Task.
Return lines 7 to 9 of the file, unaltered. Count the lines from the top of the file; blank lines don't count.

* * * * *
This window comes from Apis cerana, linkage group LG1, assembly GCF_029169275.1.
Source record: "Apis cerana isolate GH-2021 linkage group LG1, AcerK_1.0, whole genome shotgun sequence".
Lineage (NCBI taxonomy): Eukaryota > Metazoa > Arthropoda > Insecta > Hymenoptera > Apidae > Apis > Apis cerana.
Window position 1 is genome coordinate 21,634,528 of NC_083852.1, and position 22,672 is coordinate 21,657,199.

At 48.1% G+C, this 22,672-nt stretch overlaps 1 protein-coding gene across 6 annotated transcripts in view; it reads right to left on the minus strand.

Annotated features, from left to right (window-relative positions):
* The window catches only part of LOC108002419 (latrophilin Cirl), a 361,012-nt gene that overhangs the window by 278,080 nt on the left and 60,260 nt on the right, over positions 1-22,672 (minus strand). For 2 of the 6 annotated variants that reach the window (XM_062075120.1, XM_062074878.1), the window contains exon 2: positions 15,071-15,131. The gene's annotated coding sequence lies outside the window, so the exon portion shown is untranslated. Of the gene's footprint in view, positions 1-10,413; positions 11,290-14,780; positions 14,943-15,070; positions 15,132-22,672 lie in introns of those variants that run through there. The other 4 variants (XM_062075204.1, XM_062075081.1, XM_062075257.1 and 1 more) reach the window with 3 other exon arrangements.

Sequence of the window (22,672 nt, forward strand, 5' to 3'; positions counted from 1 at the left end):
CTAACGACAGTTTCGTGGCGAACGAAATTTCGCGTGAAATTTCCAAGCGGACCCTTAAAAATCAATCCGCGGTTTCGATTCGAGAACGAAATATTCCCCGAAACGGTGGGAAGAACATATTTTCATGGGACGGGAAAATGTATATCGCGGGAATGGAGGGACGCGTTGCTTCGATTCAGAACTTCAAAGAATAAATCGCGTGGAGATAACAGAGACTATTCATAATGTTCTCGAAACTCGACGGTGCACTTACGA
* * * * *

* The window catches only part of LOC108002419 (latrophilin Cirl), a 361,012-nt gene that overhangs the window by 278,080 nt on the left and 60,260 nt on the right, over positions 1-22,672 (minus strand). For 2 of the 6 annotated variants that reach the window (XM_062075120.1, XM_062074878.1), the window contains exon 2: positions 15,071-15,131. The gene's annotated coding sequence lies outside the window, so the exon portion shown is untranslated. Of the gene's footprint in view, positions 1-10,413; positions 11,290-14,780; positions 14,943-15,070; positions 15,132-22,672 lie in introns of those variants that run through there. The other 4 variants (XM_062075204.1, XM_062075081.1, XM_062075257.1 and 1 more) reach the window with 3 other exon arrangements.

Sequence of the window (22,672 nt, forward strand, 5' to 3'; positions counted from 1 at the left end):
CTAACGACAGTTTCGTGGCGAACGAAATTTCGCGTGAAATTTCCAAGCGGACCCTTAAAAATCAATCCGCGGTTTCGATTCGAGAACGAAATATTCCCCGAAACGGTGGGAAGAACATATTTTCATGGGACGGGAAAATGTATATCGCGGGAATGGAGGGACGCGTTGCTTCGATTCAGAACTTCAAAGAATAAATCGCGTGGAGATAACAGAGACTATTCATAATGTTCTCGAAACTCGACGGTGCACTTACGA